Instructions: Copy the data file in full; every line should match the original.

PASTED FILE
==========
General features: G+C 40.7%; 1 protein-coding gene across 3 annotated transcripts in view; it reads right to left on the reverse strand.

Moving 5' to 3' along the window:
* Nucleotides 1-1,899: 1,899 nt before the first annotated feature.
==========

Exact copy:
General features: G+C 40.7%; 1 protein-coding gene across 3 annotated transcripts in view; it reads right to left on the reverse strand.

Moving 5' to 3' along the window:
* Nucleotides 1-1,899: 1,899 nt before the first annotated feature.